We were about 80 miles outside Paris, in the little medieval town of Provins, when I realized I was sick.
We cut our visit to Provins short, so I could get back to Paris to seek medical attention.
This was not a big deal except that it was the afternoon of July 13, and the next day was a national holiday — Bastille Day.
I telephoned a pharmacy near our hotel, and the pharmacist gave me the name of a local doctor that sees patients on a walk-in basis.
The doctor’s office was in a typical Haussmannian apartment building near Place Victor Hugo in the 16th arrondissement. The building had wooden doors large enough for a horse and carriage to enter. There was a small brass plate on the door. We rang the bell and the doctor buzzed us in. It was 6:59 p.m.
We entered the doctor’s suite and ventured down a curved hallway to the waiting room. Several other patents were waiting, holding their French national health insurance cards. There was no receptionist and no nurse. At 7:45 p.m., the doctor called me in, the last patient of the day. He gave me a prescription which I was able to fill in the neighborhood pharmacy before everything closed for the holiday.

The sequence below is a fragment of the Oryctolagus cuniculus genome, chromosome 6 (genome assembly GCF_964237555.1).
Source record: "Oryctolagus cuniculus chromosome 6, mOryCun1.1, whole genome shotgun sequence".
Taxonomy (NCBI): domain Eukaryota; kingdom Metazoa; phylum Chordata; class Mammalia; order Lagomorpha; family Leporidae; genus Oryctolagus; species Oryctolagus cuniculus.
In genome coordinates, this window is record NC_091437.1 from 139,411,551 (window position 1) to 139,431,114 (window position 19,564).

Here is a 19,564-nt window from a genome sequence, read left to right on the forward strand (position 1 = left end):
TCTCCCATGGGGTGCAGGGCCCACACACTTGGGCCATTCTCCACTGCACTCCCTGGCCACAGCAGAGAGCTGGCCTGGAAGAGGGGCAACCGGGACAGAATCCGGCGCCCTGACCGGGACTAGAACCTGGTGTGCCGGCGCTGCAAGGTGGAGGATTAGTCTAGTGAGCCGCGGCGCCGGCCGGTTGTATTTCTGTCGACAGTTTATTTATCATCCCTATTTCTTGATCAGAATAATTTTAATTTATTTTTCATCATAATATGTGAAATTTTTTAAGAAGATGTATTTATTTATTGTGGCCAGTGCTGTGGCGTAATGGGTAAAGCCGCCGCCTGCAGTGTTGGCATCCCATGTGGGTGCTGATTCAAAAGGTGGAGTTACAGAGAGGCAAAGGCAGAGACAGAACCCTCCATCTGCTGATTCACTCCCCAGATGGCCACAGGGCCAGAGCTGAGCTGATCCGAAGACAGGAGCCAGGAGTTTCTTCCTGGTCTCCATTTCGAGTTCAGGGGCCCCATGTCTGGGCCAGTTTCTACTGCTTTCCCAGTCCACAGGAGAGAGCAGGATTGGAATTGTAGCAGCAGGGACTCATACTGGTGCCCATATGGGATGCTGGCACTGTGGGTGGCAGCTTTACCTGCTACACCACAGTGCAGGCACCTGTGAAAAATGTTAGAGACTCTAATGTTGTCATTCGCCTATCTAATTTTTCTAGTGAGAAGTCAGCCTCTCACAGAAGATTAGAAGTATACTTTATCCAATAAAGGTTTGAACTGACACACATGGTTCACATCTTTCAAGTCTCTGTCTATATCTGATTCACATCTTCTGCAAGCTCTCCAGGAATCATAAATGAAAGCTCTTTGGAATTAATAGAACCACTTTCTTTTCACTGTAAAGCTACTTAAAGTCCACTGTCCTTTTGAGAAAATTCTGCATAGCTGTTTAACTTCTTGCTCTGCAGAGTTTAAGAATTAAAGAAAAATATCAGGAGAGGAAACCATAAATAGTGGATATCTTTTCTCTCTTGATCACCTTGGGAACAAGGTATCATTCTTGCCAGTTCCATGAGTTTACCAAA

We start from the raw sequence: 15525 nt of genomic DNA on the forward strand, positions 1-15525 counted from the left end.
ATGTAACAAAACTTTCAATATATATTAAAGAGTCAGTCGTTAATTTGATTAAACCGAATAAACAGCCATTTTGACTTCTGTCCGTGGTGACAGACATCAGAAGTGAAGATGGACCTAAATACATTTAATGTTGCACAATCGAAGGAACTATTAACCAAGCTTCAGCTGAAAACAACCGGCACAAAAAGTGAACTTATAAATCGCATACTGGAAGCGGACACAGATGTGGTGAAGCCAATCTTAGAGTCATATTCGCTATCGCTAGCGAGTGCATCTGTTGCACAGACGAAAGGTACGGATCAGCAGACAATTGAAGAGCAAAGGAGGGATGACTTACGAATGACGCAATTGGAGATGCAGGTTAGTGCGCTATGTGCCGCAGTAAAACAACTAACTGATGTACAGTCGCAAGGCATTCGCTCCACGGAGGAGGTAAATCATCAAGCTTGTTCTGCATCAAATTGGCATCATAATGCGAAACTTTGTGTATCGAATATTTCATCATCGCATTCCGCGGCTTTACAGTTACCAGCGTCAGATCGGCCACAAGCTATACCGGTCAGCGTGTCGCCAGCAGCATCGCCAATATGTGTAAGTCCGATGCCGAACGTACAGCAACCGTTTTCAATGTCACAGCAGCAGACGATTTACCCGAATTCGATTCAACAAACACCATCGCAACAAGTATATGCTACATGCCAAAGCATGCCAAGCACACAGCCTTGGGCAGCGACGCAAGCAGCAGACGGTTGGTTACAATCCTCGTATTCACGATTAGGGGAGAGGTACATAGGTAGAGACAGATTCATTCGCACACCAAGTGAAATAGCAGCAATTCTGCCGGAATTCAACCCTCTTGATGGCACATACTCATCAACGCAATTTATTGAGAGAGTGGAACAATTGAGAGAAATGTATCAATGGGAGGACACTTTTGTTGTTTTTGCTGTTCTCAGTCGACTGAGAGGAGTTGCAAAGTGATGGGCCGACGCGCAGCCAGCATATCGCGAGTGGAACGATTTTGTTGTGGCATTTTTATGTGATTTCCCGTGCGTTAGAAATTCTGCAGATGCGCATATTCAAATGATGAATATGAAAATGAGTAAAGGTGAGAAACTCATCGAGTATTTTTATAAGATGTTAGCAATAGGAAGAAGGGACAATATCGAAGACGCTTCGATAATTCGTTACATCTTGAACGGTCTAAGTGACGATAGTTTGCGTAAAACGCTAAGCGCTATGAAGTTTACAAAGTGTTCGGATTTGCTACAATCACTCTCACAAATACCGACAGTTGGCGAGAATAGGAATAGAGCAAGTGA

The cost of the doctor visit: 35 Euro, payable with a credit card. The medicine cost 7.50 Euro.
This is a bit less than the copay for an urgent care visit at my HMO.
If You Need to See a Doctor in Paris
Asking a pharmacist to recommend a doctor is a good first step. Many doctors in Paris see patients without appointments. If the pharmacy is closed, they often post information about another nearby pharmacy with extended hours.
In researching this post, I came across couple of resources that may be of some help:
- A list of English-speaking French doctors circulated by the American Embassy.
- A blog post by Paris Cheapskate on walk-in clinics.
Reste en bonne santé!